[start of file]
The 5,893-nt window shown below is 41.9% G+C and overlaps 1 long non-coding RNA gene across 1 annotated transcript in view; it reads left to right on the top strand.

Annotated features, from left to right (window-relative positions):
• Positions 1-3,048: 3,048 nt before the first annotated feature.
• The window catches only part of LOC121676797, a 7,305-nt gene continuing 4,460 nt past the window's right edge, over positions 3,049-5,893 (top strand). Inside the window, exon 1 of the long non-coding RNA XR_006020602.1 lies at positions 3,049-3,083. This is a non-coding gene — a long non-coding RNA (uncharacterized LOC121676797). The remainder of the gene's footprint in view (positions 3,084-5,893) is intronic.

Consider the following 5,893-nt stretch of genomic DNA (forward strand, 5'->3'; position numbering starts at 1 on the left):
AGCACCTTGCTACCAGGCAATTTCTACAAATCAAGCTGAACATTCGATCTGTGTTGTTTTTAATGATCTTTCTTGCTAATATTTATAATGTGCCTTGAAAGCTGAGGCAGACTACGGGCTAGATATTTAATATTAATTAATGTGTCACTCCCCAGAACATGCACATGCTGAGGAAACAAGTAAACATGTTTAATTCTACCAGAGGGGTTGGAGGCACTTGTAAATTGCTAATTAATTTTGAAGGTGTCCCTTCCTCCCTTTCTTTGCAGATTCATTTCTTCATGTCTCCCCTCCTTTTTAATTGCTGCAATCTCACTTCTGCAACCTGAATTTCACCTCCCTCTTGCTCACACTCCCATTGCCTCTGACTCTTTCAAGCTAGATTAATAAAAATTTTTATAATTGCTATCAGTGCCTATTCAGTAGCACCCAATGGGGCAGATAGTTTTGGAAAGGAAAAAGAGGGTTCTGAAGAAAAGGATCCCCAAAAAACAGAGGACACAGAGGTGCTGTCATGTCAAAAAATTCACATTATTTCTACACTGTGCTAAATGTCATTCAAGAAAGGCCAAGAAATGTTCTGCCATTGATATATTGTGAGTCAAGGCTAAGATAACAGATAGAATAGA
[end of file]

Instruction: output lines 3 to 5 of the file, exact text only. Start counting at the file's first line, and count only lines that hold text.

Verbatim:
• Positions 1-3,048: 3,048 nt before the first annotated feature.
• The window catches only part of LOC121676797, a 7,305-nt gene continuing 4,460 nt past the window's right edge, over positions 3,049-5,893 (top strand). Inside the window, exon 1 of the long non-coding RNA XR_006020602.1 lies at positions 3,049-3,083. This is a non-coding gene — a long non-coding RNA (uncharacterized LOC121676797). The remainder of the gene's footprint in view (positions 3,084-5,893) is intronic.

Consider the following 5,893-nt stretch of genomic DNA (forward strand, 5'->3'; position numbering starts at 1 on the left):